What is Meningitis?
Meningitis is the physical condition of the meninges, three tissue layers in charge of protecting the brain and spinal cord. What makes meningitis so threatening compared to other diseases is the sheer speed with which it attacks a person’s body. In most cases, it causes death within a day.
More specifically, it refers to the inflammation of the two inner layers which are called the leptomeninges.
The outer layer of the meninges is the dura mater, the middle layer is the arachnoid mater, and the inner layer is the pia mater. These last two, the arachnoid and pia maters,
are the leptomeninges.
Between the leptomeninges, there’s the subarachnoid space, which houses a cerebrospinal fluid, or CSF. CSF is a clear, watery liquid that is pumped around the spinal cord and brain, cushioning them from impact and bathing them in nutrients.
Types of Meningitis.
The disease primarily comes in three forms: fungal, viral and bacterial.
Meningitis is the inflammation of the leptomeninges, which remembers the inner two membranes around the brain and spinal cord. It is not the inflammation of the brain itself, that’s encephalitis, but sometimes they can occur together and when that happens it’s called meningoencephalitis.
So meningitis needs some kind of trigger for the inflammation and could be an autoimmune disease, where the body attacks itself, like lupus, or the body having an adverse reaction to some medication, which can happen with intrathecal therapy, when medication is injected directly into the CSF.
But, by far, infection is the most common trigger for meningitis across all age groups, like with the Neisseria meningitides bacteria or herpes simplex virus for example.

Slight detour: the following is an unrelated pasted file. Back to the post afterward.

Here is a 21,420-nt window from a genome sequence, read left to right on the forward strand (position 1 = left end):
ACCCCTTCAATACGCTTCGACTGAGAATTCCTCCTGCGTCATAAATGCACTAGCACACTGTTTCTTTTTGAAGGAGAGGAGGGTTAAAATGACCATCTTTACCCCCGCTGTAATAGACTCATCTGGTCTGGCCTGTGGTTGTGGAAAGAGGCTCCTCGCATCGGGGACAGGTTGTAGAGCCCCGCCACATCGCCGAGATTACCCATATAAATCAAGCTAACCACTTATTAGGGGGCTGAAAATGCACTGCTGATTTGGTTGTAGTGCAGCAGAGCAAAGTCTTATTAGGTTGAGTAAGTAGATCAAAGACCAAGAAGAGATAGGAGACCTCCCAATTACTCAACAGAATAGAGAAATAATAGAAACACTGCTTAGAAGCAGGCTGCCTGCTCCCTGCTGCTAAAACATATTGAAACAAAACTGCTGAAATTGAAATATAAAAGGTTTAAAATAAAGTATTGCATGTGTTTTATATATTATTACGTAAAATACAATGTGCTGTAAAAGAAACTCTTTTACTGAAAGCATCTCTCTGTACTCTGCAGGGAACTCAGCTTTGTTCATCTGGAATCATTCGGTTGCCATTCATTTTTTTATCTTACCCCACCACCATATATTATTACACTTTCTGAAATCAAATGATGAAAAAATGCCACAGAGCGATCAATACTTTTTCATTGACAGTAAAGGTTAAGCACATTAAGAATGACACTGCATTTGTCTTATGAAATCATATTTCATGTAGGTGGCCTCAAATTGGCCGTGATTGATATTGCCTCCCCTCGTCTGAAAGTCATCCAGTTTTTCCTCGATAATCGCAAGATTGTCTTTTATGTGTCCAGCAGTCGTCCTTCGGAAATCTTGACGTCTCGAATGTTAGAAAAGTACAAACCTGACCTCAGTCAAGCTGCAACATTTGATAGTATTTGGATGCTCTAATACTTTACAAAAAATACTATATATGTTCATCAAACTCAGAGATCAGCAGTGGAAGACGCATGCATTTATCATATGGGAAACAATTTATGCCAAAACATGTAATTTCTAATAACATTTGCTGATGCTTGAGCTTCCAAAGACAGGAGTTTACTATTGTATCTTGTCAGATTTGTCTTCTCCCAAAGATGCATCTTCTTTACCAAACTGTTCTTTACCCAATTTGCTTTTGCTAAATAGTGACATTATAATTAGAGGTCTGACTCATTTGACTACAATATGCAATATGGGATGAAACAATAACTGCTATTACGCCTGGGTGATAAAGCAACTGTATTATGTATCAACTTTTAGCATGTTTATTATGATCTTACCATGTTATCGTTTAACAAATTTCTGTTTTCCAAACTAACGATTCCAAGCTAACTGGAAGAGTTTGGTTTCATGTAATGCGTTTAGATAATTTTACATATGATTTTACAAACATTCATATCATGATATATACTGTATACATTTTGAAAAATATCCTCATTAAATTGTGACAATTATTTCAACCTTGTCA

Now there are two routes that an infection takes to reach the CSF and leptomeninges. The first way is direct spread, which is when a pathogen gets inside the skull or spinal column, and then penetrates the meninges, eventually ending up in the CSF.
Sometimes the pathogen will have come through the overlying skin or up through the nose, but it’s more likely that there’s an anatomical defect to blame.
For example, it could be a congenital defect like spina bifida, or an acquired one like a skull fracture, where there might be CSF leaking through the sinuses.
The second way is hematogenous spread, which is when a pathogen enters the bloodstream and moves through the endothelial cells in the blood vessels making up the blood-brain barrier and gets into the CSF. To do this, the pathogens typically have to bind to surface receptors on the endothelial cells in order to get across.
Otherwise, they have to find areas of damage or more vulnerable spots like the choroid plexus. Once the pathogen finds a way into the CSF it can start multiplying.
Soon enough, the handful of white blood cells surveilling the CSF identify the pathogen and release cytokines to recruit additional immune cells.
Over time, a microliter of CSF might go on to contain up to thousands of white blood cells, but any more than five usually defines meningitis.
In most bacterial cases, there’ll be above 100 white blood cells per microliter, and more than 90% PMNs.
In most viral cases, there’ll be 10 to 1000 white blood cells; over 50% lymphocytes and under 20% PMNs.